Amendments promote the development of Lolium Perenne in soils affected by historical copper smelting operations

Paul Goecke, Rosanna Ginocchio, Michel Mench, Alexander Neaman

Research output: Contribution to journalArticlepeer-review

25 Scopus citations


The Puchuncaví valley, central Chile, has been exposed to aerial emissions from a copper smelter. Nowadays, soils in the surroundings are sparsely-vegetated, acidic, and metal contaminated, and their remediation is needed to reduce environmental risks. We assessed effectiveness of lime, fly ash, compost, and iron grit as amendments to immobilize Cu in soils and promote plant growth. Amended soils were cultivated with Lolium perenne for 60 days under controlled conditions. Total dissolved Cu and Cu2+ activity in the soil solution, ryegrass biomass, and Cu accumulation in plant tissues were measured. Addition of lime and fly ash decreased Cu concentrations and Cu2+ activity in the soil solution, increased plant biomass, and reduced shoot Cu concentration below 22 mg kg-1 (the phytotoxicity threshold for the species). The most effective amendment with respect to the shoot biomass yield was a combination of lime and compost. Water content of the substrate and the K accumulation were positively correlated with the compost application rate. Compost combined with iron grit decreased dissolved Cu concentrations during the period of highest solubility, i.e. during the first 60 days after the compost application. However, iron grit incorporation into soils amended with lime and compost decreased the shoot biomass of ryegrass.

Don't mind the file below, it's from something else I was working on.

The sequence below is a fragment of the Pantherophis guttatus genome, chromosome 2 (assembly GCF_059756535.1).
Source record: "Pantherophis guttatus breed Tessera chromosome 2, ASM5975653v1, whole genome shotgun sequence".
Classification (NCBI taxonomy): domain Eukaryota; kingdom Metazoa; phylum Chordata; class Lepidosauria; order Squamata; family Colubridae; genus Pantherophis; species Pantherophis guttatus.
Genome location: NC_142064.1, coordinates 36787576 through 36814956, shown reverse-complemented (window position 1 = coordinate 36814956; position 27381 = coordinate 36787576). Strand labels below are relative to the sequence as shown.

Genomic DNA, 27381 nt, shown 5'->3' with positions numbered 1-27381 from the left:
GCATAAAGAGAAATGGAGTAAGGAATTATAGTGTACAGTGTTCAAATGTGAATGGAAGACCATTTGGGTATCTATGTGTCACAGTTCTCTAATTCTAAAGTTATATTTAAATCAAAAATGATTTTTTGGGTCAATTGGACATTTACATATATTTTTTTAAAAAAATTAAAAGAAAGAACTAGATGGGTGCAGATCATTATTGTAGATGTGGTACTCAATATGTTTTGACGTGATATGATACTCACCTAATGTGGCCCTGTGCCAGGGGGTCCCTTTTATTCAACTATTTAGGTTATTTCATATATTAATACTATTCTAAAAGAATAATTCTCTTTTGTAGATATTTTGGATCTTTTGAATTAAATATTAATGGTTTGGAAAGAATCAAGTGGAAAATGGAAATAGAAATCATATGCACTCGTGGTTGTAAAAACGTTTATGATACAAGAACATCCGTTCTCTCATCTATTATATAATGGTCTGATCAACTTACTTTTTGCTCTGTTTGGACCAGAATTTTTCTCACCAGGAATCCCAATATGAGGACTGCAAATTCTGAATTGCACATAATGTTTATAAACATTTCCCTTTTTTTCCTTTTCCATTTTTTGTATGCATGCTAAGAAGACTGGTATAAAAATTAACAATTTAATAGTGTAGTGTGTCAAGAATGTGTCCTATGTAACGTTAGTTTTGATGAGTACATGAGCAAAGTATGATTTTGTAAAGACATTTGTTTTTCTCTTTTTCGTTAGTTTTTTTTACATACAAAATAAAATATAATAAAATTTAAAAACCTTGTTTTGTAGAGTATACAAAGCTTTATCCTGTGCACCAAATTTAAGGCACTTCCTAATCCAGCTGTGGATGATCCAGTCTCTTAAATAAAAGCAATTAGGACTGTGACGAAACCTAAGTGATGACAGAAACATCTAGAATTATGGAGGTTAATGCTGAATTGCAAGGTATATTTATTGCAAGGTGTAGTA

Original languageEnglish
Pages (from-to)552-566
Number of pages15
JournalInternational Journal of Phytoremediation
Issue number6
StatePublished - Jul 2011


  • Bioavailability
  • Phytostabilization
  • Ryegrass
  • Ventanas smelter


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